If not, let the chain of gossip end with you. If so, discuss the matter only with the people directly involved. That’s just biblical. In Matthew 18, Jesus is very clear that we should go to our Christian brother or sister individually and address this. If it’s a situation in which the person refuses to cooperate, then perhaps bringing another Christian with you is appropriate. The bottom line is this: don’t be the fire starter that gets—or keeps—this thing going. Because it can spread fast.


Question #2. What is the motive of the person who passed this information on to me?

Be wise! This might be somebody you love deeply, but you know they struggle with sharing things they shouldn’t. If this is the case, remember that as much as you care about this individual, you are accountable for yourself and how you respond to these situations. So, how should you respond?

First, if the motive is clearly not marked by genuine, Christ-like care and concern, you should either lovingly bring correction to the person, or remove yourself from the conversation entirely. On the other hand, if the motive is misguided love (you know they mean well, but this probably isn’t the best way to handle things), offer to facilitate a constructive conversation between the person gossiping and the other individual. You might say, “Let’s go talk to that person instead of going to anyone else. We don’t need to bring others into this. Let’s deal with this directly. That is the most loving thing to do.”

This kind of response takes a courageous leader, and you need to be that leader in these situations. Sure, it’s easier not to step up, which is why most people don’t. It is a bit awkward—especially if you’re concerned this person is going to think you’re trying to be “holier than thou” and feel judged by you. We don’t want anyone to feel this way. But at the end of the day, it doesn’t ultimately matter how they “feel.” If you are trying to do the right thing, the biblical thing, with kindness and humility, that is what matters most. This is true love in action.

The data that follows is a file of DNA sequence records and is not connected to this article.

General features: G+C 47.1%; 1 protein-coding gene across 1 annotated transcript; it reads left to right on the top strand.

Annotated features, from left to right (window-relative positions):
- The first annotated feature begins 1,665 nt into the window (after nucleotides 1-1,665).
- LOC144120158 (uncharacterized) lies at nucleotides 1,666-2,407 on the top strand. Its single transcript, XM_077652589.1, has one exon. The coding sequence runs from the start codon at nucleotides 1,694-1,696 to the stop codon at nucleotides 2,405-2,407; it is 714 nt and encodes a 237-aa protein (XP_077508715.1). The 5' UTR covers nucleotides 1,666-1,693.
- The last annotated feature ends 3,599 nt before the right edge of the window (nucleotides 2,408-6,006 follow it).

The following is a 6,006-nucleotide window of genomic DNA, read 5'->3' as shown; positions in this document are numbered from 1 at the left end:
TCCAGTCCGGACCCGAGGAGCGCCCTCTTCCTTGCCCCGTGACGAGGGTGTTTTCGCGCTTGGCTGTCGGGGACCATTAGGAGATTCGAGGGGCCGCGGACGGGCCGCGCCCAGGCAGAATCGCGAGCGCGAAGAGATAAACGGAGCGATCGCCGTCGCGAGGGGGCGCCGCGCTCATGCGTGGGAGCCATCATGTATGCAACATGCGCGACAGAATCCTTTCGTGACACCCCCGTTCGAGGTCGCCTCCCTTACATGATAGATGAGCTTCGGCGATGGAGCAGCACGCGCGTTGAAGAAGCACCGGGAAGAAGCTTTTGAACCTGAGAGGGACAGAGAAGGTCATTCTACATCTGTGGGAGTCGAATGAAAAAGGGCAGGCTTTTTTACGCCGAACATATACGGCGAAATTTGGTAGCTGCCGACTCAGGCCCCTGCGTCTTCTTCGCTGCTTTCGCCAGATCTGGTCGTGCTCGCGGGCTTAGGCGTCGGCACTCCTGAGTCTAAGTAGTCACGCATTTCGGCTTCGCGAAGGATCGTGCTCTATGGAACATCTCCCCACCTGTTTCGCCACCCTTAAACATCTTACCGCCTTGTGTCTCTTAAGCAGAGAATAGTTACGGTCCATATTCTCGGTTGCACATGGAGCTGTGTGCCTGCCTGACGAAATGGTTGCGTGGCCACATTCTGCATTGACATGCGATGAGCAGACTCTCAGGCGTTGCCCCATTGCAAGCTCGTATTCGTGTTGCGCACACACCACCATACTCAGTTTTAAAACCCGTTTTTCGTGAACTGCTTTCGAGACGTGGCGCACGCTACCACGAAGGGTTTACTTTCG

Question #3. What is going on in my heart?

Gossip and slander is a heart issue at the root. This means that if we are tempted ourselves to pass on true or false information about another person, we must be prepared to honestly ask, “Lord, what is going on in my heart right now? Why am I tempted to gossip about and/or slander this person? What is the root issue here? My pride? My ego? My desire to get revenge? My hunger for other people’s approval? Lord, what is going on in my heart?”

As Christians who have the Holy Spirit dwelling within us, we must exercise humility before the Lord in these moments. We must be ready and willing to say with the Psalmist in Psalm 139:23-24,

Search me, God, and know my heart; test me and know my anxious thoughts.

See if there is any offensive way in me, and lead me in the way everlasting. 


So, these are three practical questions that can help us in the battle against gossip and slander. As is the case with our battle against other sins, we must be proactive rather than reactive in how we address slander and gossip in our lives. We need to stay alert. We need to be prepared, thinking ahead.